Sponsored by Tecan
Whole-Genome Sequence and Electronic Health Record Machine Learning for Hospital Outbreak Detection: A Novel Paradigm
Approaches for hospital outbreak detection have remained unchanged for years. When an outbreak is suspected, a method to establish genetic relatedness such as whole-genome sequencing (WGS) may be performed. This approach can miss outbreaks and falsely identify suspected outbreaks that are refuted by WGS.
In late 2016, University of Pittsburgh Professor of Medicine and Epidemiology, Dr. Lee Harrison and colleagues began developing the Enhanced Detection System for Healthcare-Associated Transmission (EDS-HAT), which combines WGS surveillance with data mining and machine learning of the electronic health record (EHR) to detect outbreaks and correctly identify their routes of transmission, respectively. The team found EHR machine learning useful for transmission routes that cannot be identified by traditional means. The purpose of this talk is to describe the results of using this novel approach for detecting hospital outbreaks.
Participants can expect to learn:
- The difference between reactive WGS and WGS surveillance
- The advantages of reactive WGS and WGS surveillance
- How data mining of the electronic health record with machine learning can be used to identify transmission routes that are not readily apparent
- How EDS-HAT identifies outbreaks that are missed by traditional hospital infection prevention methods
Sponsored by Allelica
Current clinical risk models rely heavily on traditional risk factors and only rarely incorporate genetic information. However, evidence that genome-wide variation contributes substantially to disease risk is mounting, with polygenic risk scores (PRS) emerging as a robust and accurate method to assess the genetic liability of disease. This webinar will explore how integrating PRS into clinical risk assessments leads to greater precision by enabling greater numbers of people at high genetic risk of disease to be identiﬁed and treated with disease-reduction interventions.
Dr. Noura Abul-Husn, clinical director of the Institute for Genomic Health at the Icahn School of Medicine at Mount Sinai, will provide insights on how PRS can be used to increase precision in risk assessment compared to current clinical genetic screening approaches, describe diverse patients’ perspectives on the use of clinical PRS, and discuss ongoing efforts to implement clinical PRS for common diseases in diverse populations. Professor Pradeep Natarajan, director of preventive cardiology at Massachusetts General Hospital, will discuss the limitations of contemporary guidelines in identifying patients at high risk of coronary artery disease and how PRS can help address this problem. Dr. George Busby, CSO & co-founder at Allelica, will discuss software available to enable PRS analysis implementation in-house at genetics laboratories and health systems and the best practices for clinical application.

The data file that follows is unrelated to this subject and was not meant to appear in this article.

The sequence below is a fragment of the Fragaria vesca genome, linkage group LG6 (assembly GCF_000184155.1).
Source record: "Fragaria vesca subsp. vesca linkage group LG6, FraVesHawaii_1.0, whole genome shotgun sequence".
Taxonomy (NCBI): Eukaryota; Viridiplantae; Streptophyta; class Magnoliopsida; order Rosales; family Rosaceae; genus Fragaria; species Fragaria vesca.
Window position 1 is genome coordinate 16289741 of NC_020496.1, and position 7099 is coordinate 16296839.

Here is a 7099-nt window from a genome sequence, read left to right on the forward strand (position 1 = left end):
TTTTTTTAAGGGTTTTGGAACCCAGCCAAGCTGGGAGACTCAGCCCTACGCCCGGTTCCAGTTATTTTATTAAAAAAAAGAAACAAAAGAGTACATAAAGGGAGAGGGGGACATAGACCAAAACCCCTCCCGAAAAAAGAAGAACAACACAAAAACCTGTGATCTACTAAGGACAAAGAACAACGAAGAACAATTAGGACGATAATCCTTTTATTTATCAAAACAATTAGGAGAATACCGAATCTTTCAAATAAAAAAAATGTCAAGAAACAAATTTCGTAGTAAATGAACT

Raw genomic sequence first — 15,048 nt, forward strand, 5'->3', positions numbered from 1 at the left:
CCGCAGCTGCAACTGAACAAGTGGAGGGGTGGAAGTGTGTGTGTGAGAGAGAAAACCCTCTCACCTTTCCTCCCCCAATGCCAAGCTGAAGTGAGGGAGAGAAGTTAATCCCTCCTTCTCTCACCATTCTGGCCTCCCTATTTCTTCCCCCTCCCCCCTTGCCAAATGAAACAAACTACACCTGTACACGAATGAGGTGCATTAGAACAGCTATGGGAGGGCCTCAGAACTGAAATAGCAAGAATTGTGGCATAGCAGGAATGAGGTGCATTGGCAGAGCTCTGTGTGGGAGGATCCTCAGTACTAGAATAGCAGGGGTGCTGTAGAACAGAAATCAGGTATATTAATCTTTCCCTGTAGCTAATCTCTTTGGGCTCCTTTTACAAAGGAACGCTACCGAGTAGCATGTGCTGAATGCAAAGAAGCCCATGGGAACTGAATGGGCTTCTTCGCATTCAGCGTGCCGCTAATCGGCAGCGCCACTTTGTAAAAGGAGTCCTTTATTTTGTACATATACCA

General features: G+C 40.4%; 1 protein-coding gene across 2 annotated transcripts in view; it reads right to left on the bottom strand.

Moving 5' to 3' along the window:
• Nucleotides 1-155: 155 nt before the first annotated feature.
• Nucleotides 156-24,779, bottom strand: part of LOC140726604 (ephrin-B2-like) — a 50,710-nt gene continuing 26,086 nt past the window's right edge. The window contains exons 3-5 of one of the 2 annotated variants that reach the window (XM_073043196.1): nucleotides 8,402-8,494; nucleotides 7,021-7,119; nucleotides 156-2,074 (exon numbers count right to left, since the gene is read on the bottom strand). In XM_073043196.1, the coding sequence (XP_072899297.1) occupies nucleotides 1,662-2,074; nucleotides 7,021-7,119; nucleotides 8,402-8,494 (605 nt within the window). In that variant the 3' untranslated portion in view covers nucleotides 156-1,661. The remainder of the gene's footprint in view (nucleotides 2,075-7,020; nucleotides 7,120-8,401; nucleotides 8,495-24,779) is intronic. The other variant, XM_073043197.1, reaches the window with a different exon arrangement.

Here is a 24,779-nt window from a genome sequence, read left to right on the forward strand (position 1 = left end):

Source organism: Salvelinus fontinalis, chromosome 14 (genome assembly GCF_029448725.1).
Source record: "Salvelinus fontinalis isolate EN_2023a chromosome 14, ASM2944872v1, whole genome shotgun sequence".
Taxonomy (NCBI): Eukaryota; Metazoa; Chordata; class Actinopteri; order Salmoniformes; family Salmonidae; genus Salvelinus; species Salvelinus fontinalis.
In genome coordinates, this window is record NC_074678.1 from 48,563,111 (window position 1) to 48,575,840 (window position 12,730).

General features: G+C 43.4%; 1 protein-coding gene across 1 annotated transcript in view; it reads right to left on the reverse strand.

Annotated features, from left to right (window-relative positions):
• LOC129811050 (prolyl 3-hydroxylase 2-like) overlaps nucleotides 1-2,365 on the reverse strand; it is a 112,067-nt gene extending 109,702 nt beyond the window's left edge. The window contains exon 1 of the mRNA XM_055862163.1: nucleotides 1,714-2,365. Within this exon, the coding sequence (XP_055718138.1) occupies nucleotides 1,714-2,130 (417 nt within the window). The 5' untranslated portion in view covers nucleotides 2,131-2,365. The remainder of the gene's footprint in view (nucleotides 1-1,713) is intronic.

Attendees will learn about:
- The role of PRS in estimating risk for cardiovascular and other common diseases.
- How PRS has been used to identify and rectify limitations in current risk assessments.
- How PRS is currently being integrated into patient care at leading healthcare institutions.
Sponsored by Qiagen
Tuberculosis (TB) is a leading cause of morbidity and mortality due to an infectious agent, with nearly 10 million new cases and 1.4 million deaths worldwide in 2019. Type 2 diabetes is a risk factor for the development of active TB. The global increase in type 2 diabetes, with 642 million cases predicted worldwide by 2040, poses a challenge for TB control. The elderly are an understudied and vulnerable population with a high prevalence of diabetes and are highly susceptible to TB, with 20 to 30 percent dying from the disease.
In this webinar, Blanca I. Restrepo will describe the epidemiological landscape of TB and diabetes, with contrasting observations between adults and the elderly. Most notably, the elderly have a high prevalence of type 2 diabetes, yet this is not associated with higher odds of TB in this population. Also, Restrepo and colleagues find that elderly vaccinated with the BCG vaccine at birth appear to be more protected from developing TB. These provocative findings require further testing in other cohorts. Finally, Restrepo will discuss the challenges for latent TB infection testing in the elderly and the performance of the QuantiFERON-Gold Plus TB test.